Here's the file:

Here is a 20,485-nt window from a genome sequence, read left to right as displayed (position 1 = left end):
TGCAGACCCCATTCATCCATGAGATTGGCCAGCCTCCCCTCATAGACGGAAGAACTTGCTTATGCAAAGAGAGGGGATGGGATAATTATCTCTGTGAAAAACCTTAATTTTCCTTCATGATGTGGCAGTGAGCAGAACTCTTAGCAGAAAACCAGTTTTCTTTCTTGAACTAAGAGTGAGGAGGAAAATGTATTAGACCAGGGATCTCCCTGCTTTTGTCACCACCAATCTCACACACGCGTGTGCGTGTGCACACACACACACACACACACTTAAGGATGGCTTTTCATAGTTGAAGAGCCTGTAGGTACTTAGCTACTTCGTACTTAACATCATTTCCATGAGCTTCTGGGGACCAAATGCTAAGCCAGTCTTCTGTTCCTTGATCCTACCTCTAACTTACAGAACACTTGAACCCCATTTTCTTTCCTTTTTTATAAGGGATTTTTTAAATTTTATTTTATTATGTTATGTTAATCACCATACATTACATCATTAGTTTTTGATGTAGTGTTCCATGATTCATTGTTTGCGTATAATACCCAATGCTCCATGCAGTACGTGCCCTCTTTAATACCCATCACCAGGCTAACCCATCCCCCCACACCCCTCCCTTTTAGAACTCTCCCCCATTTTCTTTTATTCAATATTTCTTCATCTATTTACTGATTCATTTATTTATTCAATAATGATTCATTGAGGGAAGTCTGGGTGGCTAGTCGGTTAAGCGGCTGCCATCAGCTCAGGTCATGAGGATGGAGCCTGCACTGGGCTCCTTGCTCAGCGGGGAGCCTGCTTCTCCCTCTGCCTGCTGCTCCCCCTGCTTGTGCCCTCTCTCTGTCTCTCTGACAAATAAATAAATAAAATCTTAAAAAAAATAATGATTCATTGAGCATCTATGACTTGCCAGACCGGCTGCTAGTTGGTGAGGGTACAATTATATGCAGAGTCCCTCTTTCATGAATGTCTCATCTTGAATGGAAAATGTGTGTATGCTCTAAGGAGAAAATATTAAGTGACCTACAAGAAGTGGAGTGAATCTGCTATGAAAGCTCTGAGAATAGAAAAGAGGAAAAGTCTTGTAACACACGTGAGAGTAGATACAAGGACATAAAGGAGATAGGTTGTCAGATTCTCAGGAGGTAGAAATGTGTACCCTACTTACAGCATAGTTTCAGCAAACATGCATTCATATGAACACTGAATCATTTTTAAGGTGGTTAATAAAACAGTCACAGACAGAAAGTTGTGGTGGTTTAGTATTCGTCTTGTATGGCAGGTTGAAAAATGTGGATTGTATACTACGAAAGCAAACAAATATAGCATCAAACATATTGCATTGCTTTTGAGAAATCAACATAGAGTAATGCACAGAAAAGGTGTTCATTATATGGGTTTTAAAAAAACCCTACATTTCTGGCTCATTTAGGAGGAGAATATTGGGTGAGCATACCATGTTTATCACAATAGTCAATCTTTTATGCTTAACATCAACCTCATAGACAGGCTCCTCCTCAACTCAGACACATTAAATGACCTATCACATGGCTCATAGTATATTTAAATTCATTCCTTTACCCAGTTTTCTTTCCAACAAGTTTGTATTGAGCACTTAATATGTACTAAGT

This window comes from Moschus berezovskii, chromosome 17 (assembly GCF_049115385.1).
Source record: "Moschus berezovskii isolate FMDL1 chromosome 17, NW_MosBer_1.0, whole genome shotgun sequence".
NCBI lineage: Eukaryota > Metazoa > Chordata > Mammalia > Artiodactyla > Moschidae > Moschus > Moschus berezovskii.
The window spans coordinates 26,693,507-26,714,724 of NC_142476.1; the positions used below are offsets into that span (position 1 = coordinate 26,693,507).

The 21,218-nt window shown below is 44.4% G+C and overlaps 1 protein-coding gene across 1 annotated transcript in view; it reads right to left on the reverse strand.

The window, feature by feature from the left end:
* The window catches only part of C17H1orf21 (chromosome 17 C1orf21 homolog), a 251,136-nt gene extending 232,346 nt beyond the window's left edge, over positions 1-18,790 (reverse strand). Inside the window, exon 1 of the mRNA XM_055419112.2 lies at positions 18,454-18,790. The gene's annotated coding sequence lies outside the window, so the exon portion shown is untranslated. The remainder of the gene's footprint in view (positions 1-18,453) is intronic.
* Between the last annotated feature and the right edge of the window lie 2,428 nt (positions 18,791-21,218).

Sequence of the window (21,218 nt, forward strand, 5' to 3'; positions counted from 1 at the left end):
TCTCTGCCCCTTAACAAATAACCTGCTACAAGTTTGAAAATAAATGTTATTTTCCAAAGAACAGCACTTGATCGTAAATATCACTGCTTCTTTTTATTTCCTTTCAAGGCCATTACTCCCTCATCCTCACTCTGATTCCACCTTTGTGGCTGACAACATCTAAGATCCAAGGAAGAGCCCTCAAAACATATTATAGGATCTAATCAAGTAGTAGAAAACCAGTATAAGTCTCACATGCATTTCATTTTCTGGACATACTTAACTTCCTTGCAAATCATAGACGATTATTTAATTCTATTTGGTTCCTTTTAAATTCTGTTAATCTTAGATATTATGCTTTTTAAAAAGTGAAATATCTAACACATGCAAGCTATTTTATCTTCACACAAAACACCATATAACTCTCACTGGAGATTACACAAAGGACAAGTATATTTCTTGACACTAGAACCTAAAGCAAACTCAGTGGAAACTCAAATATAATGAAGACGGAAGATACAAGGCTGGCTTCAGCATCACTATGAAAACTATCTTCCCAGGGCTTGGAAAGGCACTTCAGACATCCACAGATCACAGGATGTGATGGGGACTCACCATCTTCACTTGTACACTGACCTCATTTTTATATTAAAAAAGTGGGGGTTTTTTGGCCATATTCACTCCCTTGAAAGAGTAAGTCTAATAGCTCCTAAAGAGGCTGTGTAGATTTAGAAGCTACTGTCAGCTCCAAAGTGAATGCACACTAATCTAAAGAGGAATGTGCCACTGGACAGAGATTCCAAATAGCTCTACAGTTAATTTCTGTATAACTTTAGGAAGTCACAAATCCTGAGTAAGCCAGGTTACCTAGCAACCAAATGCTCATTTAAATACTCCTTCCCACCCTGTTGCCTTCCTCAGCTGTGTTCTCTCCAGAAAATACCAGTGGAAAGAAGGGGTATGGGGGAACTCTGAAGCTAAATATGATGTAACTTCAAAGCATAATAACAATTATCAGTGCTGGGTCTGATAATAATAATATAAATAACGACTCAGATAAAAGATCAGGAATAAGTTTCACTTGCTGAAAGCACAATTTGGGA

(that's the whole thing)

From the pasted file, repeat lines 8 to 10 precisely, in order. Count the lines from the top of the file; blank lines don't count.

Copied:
The window, feature by feature from the left end:
* The window catches only part of C17H1orf21 (chromosome 17 C1orf21 homolog), a 251,136-nt gene extending 232,346 nt beyond the window's left edge, over positions 1-18,790 (reverse strand). Inside the window, exon 1 of the mRNA XM_055419112.2 lies at positions 18,454-18,790. The gene's annotated coding sequence lies outside the window, so the exon portion shown is untranslated. The remainder of the gene's footprint in view (positions 1-18,453) is intronic.
* Between the last annotated feature and the right edge of the window lie 2,428 nt (positions 18,791-21,218).